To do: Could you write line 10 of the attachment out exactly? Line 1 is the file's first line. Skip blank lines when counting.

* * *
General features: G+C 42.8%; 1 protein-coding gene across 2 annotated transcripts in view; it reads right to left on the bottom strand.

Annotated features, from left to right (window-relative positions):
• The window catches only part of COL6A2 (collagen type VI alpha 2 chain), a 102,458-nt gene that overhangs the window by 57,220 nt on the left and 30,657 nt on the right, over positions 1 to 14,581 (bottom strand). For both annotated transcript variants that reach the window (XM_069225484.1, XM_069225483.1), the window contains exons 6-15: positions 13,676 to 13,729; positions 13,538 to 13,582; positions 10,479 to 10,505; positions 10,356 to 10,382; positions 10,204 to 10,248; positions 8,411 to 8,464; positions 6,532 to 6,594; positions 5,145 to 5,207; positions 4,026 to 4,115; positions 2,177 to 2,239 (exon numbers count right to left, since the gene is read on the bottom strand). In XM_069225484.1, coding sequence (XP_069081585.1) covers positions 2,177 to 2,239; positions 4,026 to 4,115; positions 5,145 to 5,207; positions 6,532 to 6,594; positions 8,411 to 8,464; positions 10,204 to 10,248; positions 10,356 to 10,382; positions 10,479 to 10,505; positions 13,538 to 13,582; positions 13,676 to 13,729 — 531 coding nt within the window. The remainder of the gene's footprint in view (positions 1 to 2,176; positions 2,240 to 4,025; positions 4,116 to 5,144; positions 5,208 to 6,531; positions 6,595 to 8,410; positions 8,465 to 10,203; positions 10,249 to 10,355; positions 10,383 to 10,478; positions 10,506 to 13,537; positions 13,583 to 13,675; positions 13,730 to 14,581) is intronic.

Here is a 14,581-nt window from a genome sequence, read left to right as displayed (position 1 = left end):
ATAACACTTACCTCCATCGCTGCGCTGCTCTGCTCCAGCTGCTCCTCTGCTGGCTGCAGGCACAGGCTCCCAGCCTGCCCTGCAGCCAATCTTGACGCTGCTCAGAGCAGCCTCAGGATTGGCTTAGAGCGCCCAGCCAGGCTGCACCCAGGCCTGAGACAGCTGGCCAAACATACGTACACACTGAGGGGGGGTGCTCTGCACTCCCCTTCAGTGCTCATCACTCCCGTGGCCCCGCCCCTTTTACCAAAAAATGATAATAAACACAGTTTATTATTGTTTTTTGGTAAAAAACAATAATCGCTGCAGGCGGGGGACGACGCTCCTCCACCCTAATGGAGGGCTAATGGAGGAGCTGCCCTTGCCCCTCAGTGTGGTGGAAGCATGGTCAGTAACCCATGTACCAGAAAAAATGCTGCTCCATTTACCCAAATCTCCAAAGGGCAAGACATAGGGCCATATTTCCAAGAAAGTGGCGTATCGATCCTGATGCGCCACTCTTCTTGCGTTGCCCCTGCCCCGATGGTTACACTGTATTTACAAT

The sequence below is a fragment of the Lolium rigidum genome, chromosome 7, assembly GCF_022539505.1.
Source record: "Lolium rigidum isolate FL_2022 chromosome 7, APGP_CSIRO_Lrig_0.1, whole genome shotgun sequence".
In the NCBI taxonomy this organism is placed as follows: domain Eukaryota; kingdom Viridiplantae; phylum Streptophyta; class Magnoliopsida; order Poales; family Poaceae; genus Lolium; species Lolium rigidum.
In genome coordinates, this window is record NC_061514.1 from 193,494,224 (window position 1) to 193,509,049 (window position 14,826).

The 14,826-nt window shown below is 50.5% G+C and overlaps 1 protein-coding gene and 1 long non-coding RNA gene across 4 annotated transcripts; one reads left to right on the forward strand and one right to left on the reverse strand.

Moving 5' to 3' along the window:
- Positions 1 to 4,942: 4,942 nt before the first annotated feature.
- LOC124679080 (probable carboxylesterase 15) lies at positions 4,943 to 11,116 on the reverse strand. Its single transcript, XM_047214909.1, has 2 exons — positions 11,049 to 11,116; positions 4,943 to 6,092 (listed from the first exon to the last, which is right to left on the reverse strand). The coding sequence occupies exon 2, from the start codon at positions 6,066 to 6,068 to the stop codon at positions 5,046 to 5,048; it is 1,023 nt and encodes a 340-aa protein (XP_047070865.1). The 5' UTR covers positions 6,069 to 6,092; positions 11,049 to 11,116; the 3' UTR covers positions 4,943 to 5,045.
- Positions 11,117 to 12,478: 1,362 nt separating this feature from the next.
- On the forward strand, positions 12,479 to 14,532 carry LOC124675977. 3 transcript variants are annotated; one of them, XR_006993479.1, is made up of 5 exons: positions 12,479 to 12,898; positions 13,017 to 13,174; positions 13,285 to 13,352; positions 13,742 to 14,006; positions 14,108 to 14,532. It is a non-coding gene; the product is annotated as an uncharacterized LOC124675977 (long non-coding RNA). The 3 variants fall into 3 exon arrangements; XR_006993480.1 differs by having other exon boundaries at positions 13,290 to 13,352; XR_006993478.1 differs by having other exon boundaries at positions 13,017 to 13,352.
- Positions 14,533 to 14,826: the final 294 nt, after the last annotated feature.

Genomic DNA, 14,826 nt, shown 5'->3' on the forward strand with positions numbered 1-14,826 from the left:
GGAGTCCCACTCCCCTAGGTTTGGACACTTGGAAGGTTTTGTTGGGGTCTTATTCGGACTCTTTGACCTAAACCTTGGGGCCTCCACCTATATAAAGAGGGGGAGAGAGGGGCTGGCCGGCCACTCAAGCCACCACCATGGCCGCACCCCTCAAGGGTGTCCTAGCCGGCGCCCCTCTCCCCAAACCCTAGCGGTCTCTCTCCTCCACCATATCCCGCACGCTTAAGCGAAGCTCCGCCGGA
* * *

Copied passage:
The 14,826-nt window shown below is 50.5% G+C and overlaps 1 protein-coding gene and 1 long non-coding RNA gene across 4 annotated transcripts; one reads left to right on the forward strand and one right to left on the reverse strand.